According to new research from the Brookings Institution, the concentration of poor people is particularly acute in several U.S. cities. The first point of the research is obvious. The portion of the population that lives below the poverty line has not changed much since the Great Recession. The number is roughly 15% of all Americans.
This concentration is particularly high in 30 cities.
Brookings comment about concentration by area:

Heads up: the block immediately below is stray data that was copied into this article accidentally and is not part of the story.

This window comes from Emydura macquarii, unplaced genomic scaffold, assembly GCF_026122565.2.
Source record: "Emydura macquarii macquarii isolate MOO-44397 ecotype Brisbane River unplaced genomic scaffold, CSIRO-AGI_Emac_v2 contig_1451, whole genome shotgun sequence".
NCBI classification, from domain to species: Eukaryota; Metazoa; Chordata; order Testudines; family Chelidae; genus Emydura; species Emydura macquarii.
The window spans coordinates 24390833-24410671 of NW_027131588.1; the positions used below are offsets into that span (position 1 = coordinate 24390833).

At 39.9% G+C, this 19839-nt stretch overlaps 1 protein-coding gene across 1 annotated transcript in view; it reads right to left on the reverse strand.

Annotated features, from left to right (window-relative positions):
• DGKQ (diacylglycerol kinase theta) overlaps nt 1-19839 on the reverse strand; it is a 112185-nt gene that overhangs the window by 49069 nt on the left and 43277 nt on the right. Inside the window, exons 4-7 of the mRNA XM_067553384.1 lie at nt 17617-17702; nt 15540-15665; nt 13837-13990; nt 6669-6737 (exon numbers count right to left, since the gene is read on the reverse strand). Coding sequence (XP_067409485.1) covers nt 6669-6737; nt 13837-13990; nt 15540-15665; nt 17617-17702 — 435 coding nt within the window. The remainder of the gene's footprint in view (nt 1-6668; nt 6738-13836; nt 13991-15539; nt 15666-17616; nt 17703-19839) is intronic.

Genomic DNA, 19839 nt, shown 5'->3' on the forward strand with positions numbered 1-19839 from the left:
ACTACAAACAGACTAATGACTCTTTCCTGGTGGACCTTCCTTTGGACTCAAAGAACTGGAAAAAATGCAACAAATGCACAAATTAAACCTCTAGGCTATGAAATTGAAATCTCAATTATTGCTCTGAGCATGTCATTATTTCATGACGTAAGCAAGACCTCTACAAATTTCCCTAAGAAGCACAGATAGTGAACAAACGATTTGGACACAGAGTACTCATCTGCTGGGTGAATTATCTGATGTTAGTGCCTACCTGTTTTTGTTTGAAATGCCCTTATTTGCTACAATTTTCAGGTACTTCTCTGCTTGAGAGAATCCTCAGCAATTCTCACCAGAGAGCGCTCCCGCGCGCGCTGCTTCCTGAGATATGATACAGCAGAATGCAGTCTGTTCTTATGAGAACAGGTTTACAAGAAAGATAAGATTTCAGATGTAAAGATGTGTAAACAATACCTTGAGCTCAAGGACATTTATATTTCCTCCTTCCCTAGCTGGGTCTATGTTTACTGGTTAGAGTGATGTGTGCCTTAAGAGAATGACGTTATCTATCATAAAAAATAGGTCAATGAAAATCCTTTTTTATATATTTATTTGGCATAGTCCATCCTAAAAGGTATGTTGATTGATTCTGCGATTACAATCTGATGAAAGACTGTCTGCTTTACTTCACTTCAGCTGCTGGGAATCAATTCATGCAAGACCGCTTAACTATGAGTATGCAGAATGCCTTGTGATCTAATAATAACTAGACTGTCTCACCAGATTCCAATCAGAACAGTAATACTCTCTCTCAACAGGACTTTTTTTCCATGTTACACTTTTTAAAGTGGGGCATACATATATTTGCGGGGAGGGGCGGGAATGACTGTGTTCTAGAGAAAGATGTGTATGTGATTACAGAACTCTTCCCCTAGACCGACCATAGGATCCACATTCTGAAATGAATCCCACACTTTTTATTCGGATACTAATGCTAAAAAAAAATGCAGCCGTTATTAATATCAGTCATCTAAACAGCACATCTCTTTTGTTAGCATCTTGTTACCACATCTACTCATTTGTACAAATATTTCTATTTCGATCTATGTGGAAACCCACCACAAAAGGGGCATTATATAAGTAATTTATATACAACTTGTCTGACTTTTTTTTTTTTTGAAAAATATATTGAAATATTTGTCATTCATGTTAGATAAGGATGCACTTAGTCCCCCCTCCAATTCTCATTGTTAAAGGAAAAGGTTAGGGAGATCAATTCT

The rapid growth of the nation’s poor population during the 2000s also coincided with significant shifts in the geography of American poverty. Poverty spread beyond its historic urban and rural locales, rising rapidly in smaller metropolitan areas and making the nation’s suburbs home to the largest and fastest-growing poor population in the country. Yet, even as poverty spread to touch more people and places, it became more concentrated in distressed and disadvantaged areas.
A list of the cities with the highest levels of concentrated poverty levels:
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